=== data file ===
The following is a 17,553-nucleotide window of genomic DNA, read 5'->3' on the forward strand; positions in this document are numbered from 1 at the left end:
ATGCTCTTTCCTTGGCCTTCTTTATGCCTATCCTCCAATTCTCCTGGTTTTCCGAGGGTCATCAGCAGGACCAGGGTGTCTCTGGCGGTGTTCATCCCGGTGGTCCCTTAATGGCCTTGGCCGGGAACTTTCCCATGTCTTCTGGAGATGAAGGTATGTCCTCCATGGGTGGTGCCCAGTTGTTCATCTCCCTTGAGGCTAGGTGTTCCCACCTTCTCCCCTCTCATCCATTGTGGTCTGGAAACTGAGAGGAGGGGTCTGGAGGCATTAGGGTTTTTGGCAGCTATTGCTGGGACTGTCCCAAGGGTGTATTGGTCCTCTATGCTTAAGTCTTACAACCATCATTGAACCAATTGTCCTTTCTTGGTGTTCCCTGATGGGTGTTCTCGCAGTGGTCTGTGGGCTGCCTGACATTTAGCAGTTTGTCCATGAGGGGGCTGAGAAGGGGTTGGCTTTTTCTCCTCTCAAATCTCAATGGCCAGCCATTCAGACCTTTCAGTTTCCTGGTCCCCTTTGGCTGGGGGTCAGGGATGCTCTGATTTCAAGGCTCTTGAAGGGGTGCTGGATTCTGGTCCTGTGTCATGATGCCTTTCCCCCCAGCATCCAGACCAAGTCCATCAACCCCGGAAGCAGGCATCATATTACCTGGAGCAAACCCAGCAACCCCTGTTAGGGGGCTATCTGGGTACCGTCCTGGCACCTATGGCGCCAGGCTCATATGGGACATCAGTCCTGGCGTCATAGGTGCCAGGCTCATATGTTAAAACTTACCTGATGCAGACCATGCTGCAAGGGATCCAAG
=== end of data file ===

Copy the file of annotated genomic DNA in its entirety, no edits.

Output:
The following is a 17,553-nucleotide window of genomic DNA, read 5'->3' on the forward strand; positions in this document are numbered from 1 at the left end:
ATGCTCTTTCCTTGGCCTTCTTTATGCCTATCCTCCAATTCTCCTGGTTTTCCGAGGGTCATCAGCAGGACCAGGGTGTCTCTGGCGGTGTTCATCCCGGTGGTCCCTTAATGGCCTTGGCCGGGAACTTTCCCATGTCTTCTGGAGATGAAGGTATGTCCTCCATGGGTGGTGCCCAGTTGTTCATCTCCCTTGAGGCTAGGTGTTCCCACCTTCTCCCCTCTCATCCATTGTGGTCTGGAAACTGAGAGGAGGGGTCTGGAGGCATTAGGGTTTTTGGCAGCTATTGCTGGGACTGTCCCAAGGGTGTATTGGTCCTCTATGCTTAAGTCTTACAACCATCATTGAACCAATTGTCCTTTCTTGGTGTTCCCTGATGGGTGTTCTCGCAGTGGTCTGTGGGCTGCCTGACATTTAGCAGTTTGTCCATGAGGGGGCTGAGAAGGGGTTGGCTTTTTCTCCTCTCAAATCTCAATGGCCAGCCATTCAGACCTTTCAGTTTCCTGGTCCCCTTTGGCTGGGGGTCAGGGATGCTCTGATTTCAAGGCTCTTGAAGGGGTGCTGGATTCTGGTCCTGTGTCATGATGCCTTTCCCCCCAGCATCCAGACCAAGTCCATCAACCCCGGAAGCAGGCATCATATTACCTGGAGCAAACCCAGCAACCCCTGTTAGGGGGCTATCTGGGTACCGTCCTGGCACCTATGGCGCCAGGCTCATATGGGACATCAGTCCTGGCGTCATAGGTGCCAGGCTCATATGTTAAAACTTACCTGATGCAGACCATGCTGCAAGGGATCCAAG